Trends in Severity of Illness on ICU Admission and Mortality among the Elderly
Celi, Leo Anthony
Howell, Michael D.
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CitationFuchs, Lior, Victor Novack, Stuart McLennan, Leo Anthony Celi, Yael Baumfeld, Shinhyuk Park, Michael D. Howell, and Daniel S. Talmor. 2014. “Trends in Severity of Illness on ICU Admission and Mortality among the Elderly.” PLoS ONE 9 (4): e93234. doi:10.1371/journal.pone.0093234. http://dx.doi.org/10.1371/journal.pone.0093234.
AbstractBackground: There is an increase in admission rate for elderly patients to the ICU. Mortality rates are lower when more liberal ICU admission threshold are compared to more restrictive threshold. We sought to describe the temporal trends in elderly admissions and outcomes in a tertiary hospital before and after the addition of an 8-bed medical ICU. Methods: We conducted a retrospective analysis of a comprehensive longitudinal ICU database, from a large tertiary medical center, examining trends in patients’ characteristics, severity of illness, intensity of care and mortality rates over the years 2001–2008. The study population consisted of elderly patients and the primary endpoints were 28 day and one year mortality from ICU admission. Results: Between the years 2001 and 2008, 7,265 elderly patients had 8,916 admissions to ICU. The rate of admission to the ICU increased by 5.6% per year. After an eight bed MICU was added, the severity of disease on ICU admission dropped significantly and crude mortality rates decreased thereafter. Adjusting for severity of disease on presentation, there was a decreased mortality at 28- days but no improvement in one- year survival rates for elderly patient admitted to the ICU over the years of observation. Hospital mortality rates have been unchanged from 2001 through 2008. Conclusion: In a high capacity ICU bed hospital, there was a temporal decrease in severity of disease on ICU admission, more so after the addition of additional medical ICU beds. While crude mortality rates decreased over the study period, adjusted one-year survival in ICU survivors did not change with the addition of ICU beds. These findings suggest that outcome in critically ill elderly patients may not be influenced by ICU admission. Adding additional ICU beds to deal with the increasing age of the population may therefore not be effective.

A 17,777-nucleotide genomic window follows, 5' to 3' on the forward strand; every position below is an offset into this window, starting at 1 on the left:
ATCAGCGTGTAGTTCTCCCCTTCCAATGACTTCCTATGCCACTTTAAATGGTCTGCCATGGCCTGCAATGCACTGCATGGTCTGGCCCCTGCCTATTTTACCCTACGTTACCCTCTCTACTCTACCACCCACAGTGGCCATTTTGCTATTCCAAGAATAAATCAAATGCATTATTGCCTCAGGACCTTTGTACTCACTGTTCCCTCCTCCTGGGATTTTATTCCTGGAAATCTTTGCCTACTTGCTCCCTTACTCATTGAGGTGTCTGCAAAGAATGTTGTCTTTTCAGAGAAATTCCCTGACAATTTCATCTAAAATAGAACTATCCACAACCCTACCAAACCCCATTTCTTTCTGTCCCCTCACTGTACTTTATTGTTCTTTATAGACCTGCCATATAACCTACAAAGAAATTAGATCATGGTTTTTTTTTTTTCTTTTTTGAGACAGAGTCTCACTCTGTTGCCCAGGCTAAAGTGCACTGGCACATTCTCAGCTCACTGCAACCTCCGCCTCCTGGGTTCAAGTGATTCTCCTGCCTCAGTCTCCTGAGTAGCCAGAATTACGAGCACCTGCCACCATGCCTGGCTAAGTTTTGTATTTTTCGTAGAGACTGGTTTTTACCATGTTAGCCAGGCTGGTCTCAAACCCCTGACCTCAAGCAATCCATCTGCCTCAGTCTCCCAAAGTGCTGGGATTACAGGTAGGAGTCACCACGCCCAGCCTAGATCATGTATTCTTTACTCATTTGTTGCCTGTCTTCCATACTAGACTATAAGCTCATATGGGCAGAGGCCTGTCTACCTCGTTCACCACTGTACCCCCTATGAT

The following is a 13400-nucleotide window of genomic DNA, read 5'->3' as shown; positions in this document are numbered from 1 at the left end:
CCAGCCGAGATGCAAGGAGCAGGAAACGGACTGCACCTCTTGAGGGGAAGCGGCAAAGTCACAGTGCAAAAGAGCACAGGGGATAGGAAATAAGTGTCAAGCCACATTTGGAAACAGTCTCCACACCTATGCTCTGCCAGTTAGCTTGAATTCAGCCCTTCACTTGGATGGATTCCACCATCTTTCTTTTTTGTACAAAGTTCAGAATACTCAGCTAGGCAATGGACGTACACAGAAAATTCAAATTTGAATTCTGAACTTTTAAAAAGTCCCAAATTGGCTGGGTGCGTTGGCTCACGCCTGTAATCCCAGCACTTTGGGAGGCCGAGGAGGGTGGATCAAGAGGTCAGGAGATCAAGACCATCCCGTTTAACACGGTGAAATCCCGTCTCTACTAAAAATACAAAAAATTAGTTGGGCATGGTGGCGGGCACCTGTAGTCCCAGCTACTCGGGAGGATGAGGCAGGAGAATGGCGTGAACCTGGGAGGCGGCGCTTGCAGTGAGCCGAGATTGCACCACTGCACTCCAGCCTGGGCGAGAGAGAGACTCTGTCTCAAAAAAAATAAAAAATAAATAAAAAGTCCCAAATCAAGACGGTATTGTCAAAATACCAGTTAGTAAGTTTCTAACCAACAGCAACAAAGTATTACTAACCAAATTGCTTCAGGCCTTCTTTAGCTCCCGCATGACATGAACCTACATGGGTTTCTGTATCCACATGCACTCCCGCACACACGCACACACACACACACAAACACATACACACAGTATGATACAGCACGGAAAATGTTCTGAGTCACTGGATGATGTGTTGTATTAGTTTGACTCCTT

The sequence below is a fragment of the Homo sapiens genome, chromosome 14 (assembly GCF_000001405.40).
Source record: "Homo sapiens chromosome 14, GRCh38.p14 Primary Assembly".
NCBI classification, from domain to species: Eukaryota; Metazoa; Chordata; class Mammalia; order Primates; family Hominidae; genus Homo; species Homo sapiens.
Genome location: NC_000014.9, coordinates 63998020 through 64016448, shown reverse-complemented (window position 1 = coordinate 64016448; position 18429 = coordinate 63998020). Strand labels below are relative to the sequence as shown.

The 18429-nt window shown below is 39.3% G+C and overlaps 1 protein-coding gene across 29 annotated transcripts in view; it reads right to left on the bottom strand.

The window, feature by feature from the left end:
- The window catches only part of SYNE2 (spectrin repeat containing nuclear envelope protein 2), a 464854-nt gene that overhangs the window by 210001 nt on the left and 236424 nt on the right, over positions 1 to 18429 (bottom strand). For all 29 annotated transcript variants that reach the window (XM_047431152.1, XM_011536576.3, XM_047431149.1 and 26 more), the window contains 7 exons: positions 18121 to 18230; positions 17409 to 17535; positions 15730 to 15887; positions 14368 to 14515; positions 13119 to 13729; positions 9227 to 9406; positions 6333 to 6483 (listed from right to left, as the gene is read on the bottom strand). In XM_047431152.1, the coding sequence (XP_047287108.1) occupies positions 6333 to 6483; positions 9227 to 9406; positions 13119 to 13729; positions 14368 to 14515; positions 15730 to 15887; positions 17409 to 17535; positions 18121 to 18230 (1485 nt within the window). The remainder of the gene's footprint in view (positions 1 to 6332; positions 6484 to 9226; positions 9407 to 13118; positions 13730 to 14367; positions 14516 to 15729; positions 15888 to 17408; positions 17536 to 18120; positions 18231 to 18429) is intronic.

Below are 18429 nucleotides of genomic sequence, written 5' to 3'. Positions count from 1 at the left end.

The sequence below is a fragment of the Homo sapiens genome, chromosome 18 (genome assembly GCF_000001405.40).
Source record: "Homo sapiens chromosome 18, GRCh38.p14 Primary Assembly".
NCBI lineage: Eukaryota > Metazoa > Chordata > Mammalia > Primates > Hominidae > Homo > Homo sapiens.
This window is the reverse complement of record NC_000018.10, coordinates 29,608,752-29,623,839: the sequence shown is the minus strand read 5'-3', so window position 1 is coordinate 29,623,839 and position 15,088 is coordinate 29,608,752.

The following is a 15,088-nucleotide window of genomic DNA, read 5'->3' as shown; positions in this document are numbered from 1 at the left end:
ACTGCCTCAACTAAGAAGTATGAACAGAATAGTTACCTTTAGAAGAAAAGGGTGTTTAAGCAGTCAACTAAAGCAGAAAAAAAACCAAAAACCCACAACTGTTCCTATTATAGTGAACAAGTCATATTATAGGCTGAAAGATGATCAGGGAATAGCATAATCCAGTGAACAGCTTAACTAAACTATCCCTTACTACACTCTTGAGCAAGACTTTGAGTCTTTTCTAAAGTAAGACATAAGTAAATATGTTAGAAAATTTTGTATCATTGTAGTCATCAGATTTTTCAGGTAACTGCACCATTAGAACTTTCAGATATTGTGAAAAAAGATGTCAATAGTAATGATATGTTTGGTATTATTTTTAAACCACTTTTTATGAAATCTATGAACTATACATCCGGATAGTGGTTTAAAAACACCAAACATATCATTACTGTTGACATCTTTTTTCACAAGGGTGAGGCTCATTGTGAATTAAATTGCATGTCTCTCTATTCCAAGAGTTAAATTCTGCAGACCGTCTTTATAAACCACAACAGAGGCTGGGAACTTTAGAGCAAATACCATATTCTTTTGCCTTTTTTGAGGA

Citable link to this pagehttp://nrs.harvard.edu/urn-3:HUL.InstRepos:12153036
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